Getting your garden ready for spring

Getting your garden ready for spring

One of the most joyous times of year is during the first days of spring when you can watch your garden come to life. Fragrance is bursting forth from beautifully coloured beds and the chirping of happy little birds and lush greenery are all around you.

A springtime garden is a real delight, so full of life and potential, however, there’s also a bit of work involved in maintaining a healthy, beautiful garden so here are some great spring gardening tips.

After winter, you may find that your raised beds are now filled with mud, vegetation laying on the ground needs to be cleaned up and your tools may need a thorough cleaning.

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Take stock and start a list.

Before starting any large tasks, make sure to check your inventory. Figure out what you have on hand make a list of what you need. This is a great time to stock up on supplies as there may be spring gardening sales near you. Creating a list will help keep you on track and prevent over-buying of things you may not need.

Examine and care for your raised beds.

After winter, your beds may need to be repaired or even replaced. Check to see if there’s anything left alive in them and clear out any dead plants and leaves. Make sure to remove all the weeds and prune overgrown shrubs. Early spring is the best time to work on your raised beds to make sure they will be fresh and ready for planting. This is also the time to Divide your perennials if they’re getting to big. Simply dig them up and divide them. If you have extra, you can give them to your friends, family or neighbors. It’s a nice way to share your gardening experience and you just never know what you might get in return.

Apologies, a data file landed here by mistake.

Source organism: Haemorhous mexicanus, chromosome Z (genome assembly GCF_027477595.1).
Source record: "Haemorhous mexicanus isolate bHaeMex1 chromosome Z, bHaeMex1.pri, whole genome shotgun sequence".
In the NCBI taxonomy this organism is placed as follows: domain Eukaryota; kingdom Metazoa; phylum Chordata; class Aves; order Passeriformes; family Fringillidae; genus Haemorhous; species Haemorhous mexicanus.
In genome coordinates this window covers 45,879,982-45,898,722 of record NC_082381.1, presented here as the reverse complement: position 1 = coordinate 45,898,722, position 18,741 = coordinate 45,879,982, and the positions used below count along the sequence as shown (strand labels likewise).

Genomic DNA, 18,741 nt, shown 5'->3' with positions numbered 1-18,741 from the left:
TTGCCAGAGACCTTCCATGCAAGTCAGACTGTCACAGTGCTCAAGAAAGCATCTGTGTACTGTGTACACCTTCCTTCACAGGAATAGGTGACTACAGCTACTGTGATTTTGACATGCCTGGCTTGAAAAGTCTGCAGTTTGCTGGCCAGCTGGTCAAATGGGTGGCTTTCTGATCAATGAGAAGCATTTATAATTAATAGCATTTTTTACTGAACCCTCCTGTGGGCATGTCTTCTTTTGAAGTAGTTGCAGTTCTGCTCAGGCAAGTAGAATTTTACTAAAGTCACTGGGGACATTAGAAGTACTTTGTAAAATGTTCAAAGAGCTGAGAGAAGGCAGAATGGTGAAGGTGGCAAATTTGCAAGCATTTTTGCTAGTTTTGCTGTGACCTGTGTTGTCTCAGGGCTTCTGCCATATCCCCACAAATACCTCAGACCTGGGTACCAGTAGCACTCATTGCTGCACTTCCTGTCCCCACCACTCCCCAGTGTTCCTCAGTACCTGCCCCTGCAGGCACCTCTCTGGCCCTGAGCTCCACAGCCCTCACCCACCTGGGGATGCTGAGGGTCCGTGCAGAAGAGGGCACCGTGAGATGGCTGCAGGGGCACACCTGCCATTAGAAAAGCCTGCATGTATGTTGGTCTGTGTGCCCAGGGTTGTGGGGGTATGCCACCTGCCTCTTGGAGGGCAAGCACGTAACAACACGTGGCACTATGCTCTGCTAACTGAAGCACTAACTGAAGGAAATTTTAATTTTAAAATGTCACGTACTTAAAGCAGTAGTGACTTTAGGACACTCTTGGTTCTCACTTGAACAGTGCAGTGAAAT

Planting, sorting and preparing.

Your ground may be too soggy to plant in right now. If that’s the case, use this time to organize. Sort your plants, cuttings and seeds. Decide which you will plant first, maybe even mark the planting locations on paper or actually at each location with a marker. Kudos to you if you already had your seeds sorted into warm and cold weather categories so you don’t need to do it now, in the spring.